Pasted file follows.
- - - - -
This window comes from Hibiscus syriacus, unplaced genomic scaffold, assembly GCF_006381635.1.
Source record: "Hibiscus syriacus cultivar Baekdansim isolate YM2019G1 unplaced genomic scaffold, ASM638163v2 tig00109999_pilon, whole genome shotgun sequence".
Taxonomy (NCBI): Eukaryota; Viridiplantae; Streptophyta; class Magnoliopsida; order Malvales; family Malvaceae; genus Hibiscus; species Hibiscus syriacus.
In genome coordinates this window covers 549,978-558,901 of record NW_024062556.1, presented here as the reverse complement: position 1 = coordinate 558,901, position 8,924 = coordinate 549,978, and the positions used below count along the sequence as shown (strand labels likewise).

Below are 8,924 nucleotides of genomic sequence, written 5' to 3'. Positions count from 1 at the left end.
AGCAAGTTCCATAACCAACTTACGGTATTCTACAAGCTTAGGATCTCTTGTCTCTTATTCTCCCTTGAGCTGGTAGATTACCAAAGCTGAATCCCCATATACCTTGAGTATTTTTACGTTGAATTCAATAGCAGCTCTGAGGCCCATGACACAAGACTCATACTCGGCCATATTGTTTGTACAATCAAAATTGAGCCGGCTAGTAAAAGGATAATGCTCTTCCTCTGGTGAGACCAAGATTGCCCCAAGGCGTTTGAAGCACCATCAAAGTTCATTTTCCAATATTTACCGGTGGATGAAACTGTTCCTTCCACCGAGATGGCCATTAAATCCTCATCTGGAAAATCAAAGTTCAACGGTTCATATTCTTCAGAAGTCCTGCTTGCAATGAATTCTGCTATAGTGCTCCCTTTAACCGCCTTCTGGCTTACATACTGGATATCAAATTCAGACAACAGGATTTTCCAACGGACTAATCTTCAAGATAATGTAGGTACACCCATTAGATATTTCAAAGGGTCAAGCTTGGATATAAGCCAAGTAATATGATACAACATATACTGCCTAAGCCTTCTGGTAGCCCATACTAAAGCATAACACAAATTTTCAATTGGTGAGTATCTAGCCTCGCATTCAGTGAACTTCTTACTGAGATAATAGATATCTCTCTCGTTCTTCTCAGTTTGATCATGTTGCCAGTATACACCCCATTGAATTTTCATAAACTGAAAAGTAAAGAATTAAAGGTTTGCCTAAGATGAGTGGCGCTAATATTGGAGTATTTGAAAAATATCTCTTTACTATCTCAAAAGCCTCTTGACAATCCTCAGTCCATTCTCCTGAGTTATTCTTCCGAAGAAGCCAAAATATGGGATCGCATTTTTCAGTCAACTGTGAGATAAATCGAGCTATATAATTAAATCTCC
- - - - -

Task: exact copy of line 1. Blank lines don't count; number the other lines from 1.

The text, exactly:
This window comes from Hibiscus syriacus, unplaced genomic scaffold, assembly GCF_006381635.1.